The California Legislature passed a bill last year that allows PG&E and other utilities to raise rates to pay for some of their wildfire liabilities. But the process can be subject to delays, and the law does not allow utilities to recoup the cost of 2018 wildfires, which could account for a large chunk of PG&E’s liabilities.
As a result, the judge overseeing the company’s bankruptcy, Judge Dennis Montali, may want to be assured that California’s politicians have come up with a better cost-sharing system before releasing the company from bankruptcy. The judge might conclude that without a change to state laws, the company could have to file for bankruptcy protection again in a few years.
“The judge can say, ‘I don’t have a confirmable plan of reorganization because you have provided nothing to account for the risk of future liability,’” said G. Marcus Cole, a bankruptcy expert and professor at Stanford Law School. “It’s totally within the judge’s discretion to make the determination.”
Is PG&E doing enough to reduce the risk of devastating wildfires?
Judge William Alsup of Federal District Court in San Francisco is overseeing PG&E’s probation in a separate, criminal case that stems from a gas pipeline explosion in 2010 in San Bruno. He is pressuring the company to eliminate the risk that the utility’s equipment could start wildfires. PG&E has said complying with the judge’s proposal could cost up to $150 billion.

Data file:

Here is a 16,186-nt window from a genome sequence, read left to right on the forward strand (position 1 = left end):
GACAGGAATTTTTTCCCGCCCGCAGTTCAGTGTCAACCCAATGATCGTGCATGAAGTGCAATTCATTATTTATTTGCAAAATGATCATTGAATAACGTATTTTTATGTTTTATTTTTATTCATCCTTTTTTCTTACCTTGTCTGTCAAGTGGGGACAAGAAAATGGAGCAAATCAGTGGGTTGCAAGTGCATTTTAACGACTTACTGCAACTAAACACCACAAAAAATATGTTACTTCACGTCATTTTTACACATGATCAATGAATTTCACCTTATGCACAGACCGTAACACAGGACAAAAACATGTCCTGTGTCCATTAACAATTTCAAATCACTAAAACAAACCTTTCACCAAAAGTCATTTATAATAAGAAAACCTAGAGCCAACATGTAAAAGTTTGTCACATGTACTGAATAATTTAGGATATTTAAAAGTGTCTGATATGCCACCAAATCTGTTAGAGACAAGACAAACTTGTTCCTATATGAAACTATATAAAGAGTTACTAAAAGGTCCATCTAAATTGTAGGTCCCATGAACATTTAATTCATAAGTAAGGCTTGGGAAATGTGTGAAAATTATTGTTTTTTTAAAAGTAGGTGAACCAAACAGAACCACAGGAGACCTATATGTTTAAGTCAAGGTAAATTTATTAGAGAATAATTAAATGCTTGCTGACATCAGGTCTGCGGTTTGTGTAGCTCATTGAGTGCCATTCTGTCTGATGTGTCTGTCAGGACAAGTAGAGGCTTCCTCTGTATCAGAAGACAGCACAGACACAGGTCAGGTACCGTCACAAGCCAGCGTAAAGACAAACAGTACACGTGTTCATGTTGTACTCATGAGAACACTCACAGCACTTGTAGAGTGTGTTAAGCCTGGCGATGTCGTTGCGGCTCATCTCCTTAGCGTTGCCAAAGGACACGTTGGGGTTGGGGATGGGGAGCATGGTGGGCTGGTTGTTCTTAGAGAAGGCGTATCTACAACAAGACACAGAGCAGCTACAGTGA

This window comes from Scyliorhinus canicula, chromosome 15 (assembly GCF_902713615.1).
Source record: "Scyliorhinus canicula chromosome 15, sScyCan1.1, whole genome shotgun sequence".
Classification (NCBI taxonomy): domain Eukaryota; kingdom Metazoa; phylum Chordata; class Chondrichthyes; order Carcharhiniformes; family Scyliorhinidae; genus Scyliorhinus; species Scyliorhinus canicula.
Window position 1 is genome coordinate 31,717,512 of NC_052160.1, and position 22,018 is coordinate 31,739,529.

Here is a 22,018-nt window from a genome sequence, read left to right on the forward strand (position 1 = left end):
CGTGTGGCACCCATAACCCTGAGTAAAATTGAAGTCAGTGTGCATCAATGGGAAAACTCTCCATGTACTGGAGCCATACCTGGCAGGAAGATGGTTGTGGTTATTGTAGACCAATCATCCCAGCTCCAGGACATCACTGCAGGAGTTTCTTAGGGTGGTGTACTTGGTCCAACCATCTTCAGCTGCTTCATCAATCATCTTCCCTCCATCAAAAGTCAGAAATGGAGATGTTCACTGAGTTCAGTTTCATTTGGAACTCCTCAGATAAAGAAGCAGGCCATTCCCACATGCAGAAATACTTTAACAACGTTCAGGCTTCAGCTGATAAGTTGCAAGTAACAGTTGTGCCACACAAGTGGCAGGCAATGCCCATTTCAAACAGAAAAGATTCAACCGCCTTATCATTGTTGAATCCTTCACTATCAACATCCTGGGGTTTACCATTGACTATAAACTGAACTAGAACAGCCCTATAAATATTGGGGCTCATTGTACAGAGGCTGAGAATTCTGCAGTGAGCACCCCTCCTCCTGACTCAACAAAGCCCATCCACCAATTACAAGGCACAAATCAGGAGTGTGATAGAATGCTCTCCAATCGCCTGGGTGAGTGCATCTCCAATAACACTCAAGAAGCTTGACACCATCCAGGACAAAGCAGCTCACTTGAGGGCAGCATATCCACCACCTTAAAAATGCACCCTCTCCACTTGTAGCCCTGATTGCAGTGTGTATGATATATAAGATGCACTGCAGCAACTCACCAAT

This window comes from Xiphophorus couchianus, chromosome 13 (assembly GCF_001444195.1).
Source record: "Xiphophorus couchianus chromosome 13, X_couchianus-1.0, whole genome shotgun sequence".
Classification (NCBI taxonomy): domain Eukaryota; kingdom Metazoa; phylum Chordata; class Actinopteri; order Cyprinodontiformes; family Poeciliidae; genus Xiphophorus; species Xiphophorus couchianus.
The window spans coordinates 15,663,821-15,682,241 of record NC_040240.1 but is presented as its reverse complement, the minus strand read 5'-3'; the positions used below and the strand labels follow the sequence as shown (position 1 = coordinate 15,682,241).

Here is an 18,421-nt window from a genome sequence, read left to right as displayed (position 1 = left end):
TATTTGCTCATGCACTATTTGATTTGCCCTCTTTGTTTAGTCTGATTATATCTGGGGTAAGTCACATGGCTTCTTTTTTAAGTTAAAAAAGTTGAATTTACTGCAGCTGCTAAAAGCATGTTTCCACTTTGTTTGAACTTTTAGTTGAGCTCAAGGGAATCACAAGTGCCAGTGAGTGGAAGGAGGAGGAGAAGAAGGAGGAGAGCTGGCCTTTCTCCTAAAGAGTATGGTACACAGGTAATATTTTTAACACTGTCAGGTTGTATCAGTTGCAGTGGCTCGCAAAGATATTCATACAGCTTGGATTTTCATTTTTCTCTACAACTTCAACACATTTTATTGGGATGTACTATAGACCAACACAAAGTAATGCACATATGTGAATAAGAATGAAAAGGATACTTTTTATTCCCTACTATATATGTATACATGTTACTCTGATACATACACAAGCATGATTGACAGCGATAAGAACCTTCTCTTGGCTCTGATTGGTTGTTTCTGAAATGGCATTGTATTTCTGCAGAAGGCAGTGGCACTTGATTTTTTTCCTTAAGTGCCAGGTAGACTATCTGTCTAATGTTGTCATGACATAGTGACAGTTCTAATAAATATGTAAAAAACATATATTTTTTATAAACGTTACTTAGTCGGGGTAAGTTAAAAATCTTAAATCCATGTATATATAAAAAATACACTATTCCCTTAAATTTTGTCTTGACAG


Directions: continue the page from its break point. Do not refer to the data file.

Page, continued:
Last month Judge Alsup ripped into the company. “I feel a responsibility after two years of this to step in and do something about this if somebody else doesn’t,” he said.
PG&E filed a wildfire safety plan with the utilities commission last week. The company said it would spend up to $2.3 billion this year to reduce wildfires. Its plan calls for more tree trimming, equipment inspections and precautionary blackouts on dry and windy days.
The company’s board said it was looking for new directors with expertise in safety. BlueMountain said the same on Wednesday.
But shareholders may balk at a significant increase in spending on safety. After the San Bruno explosion, PG&E invested in improving safety practices and did not increase its dividend for six years. As a result, PG&E’s stock price stagnated, frustrating investors.
Will PG&E continue in its current form?
PG&E could emerge from bankruptcy smaller than it is today. Other companies might want to buy parts of the utility, like its gas operation. State officials might welcome such a move because a smaller utility could be easier to manage and regulate.
Elected officials, consumer groups and others have also suggested breaking up the company’s electricity business into smaller utilities, some of which could be owned by local governments.
Officials in San Francisco, for example, are considering buying PG&E’s operations in their city and creating a municipally owned utility. Los Angeles, Sacramento and other California cities already operate their own electricity utilities.
PG&E’s board said last month that it was “reviewing structural options to best position PG&E to implement necessary changes while meeting customer and operational needs.”
But selling off the most attractive parts of PG&E may leave behind the operations that have problems or operate in areas that are prone to wildfires.
“The big concern is what happens if people get to cherry-pick the lowest-cost, highest-revenue portions of the electrical grid and leave behind the high-risk, high-cost areas,” said Mark Toney, executive director of the Utility Reform Network, a San Francisco-based consumer group.
Lauren Hepler contributed reporting.